Using music as a leitmotif

Denis Dercourt, who teaches the viola and chamber music in the National Conservatory in Strasbourg, sure knows how music can create crests and troughs in the listener’s mind. It shows in The Page Turner (La Tourneuse de pages), the French language film directed by him. Dercourt not only uses music as a leitmotif in his film but also uses it to heighten the thrill quotient.

Shown at the 2006 Cannes Film Festival’s Un Certain Regard section, it is all about revenge, and Dercourt uses both music and silence to great effect to enhance the mood. The storyline is quite simple actually — young Melanie (Deborah Francois), whose hopes as a child to have a musical career gets destroyed unwittingly by piano maestro Ariane (Catherine Frot), wants revenge. But the execution of this plotline has been carried out in such an understated style that viewers are left shaken by the intensity of the finale.
What makes the film a great watch is the unpredictability of the story, as Melanie adjusts and re-adjusts her plans to get revenge depending on the situation at hand. The resultant twists and turns make the viewer wonder how much of the happenings are due to Melanie’s own plans and how much because of her ability to grasp opportunities. The highly competitive world of classical music provides a perfect backdrop for this thriller.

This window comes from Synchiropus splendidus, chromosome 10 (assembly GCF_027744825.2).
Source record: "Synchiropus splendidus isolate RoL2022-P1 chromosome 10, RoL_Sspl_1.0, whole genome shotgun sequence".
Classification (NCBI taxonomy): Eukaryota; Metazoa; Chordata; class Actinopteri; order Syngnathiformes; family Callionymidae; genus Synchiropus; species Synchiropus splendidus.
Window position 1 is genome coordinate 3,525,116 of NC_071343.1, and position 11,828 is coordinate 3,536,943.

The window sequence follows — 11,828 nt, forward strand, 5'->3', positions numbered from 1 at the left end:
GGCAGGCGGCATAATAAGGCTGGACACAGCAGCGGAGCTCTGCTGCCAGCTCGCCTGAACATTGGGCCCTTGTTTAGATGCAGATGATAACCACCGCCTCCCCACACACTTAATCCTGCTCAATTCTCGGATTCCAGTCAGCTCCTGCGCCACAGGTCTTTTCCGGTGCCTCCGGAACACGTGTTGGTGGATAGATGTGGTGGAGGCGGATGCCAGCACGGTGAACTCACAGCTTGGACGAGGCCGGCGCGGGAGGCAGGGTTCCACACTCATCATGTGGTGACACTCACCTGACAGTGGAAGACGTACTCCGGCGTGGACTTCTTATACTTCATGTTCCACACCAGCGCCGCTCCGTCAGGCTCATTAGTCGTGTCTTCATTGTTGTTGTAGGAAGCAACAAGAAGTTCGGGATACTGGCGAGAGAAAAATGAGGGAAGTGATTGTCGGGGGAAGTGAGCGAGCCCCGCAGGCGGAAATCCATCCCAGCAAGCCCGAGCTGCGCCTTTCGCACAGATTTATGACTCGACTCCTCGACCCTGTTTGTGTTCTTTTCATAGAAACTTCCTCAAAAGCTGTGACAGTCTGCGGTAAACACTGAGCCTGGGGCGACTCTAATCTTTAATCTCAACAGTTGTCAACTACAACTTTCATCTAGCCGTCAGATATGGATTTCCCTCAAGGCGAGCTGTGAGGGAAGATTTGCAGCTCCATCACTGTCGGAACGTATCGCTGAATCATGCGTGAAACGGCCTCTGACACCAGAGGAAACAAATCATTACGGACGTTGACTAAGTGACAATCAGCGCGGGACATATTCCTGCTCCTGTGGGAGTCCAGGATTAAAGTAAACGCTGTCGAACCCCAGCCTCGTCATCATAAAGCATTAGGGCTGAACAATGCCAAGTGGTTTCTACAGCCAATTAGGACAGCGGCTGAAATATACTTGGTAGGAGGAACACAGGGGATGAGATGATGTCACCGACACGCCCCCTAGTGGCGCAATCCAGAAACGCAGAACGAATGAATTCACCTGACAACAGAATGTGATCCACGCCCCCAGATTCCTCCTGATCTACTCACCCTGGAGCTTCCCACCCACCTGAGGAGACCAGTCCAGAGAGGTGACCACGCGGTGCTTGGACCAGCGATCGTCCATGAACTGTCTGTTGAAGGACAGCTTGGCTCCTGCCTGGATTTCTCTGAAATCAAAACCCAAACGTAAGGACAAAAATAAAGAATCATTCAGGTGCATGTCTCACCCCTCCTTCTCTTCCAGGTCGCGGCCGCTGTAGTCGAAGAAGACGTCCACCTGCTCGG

Attempts at rekindling romance

Directed by Julie Delpy, who has acted in films by Jean-Luc Godard, Krzysztof Kieslowski and Jim Jarmusch, 2 Days in Paris (Deux Jours A Paris) is a romantic comedy that, needless to say, has Paris as the backdrop. Some critics have pointed to the similarity between the story of this film, in which a French photographer and her American partner are trying to rekindle their romance during a vacation in Paris amidst distractions created by her family and string of former boyfriends. Delpy seems to be inspired by the Woody Allen school of filmmaking, as she delved into a study of relationships beset with problems created by cultural differences and individual preferences, using similar comedic treatment. Marion (Delpy herself) and Jack (Adam Goldberg), in their mid-30s, go out of and back into their relationship as both learn new things about life through their journey. While there have been much better films on similar themes, including those by Allen, Delpy comes up with a work that is able the charm the viewer quite a bit. The film connects with the viewers through its everyday situations and characters, and also with the effervescent handling of the theme. A pleasant viewing this one is, if nothing more.

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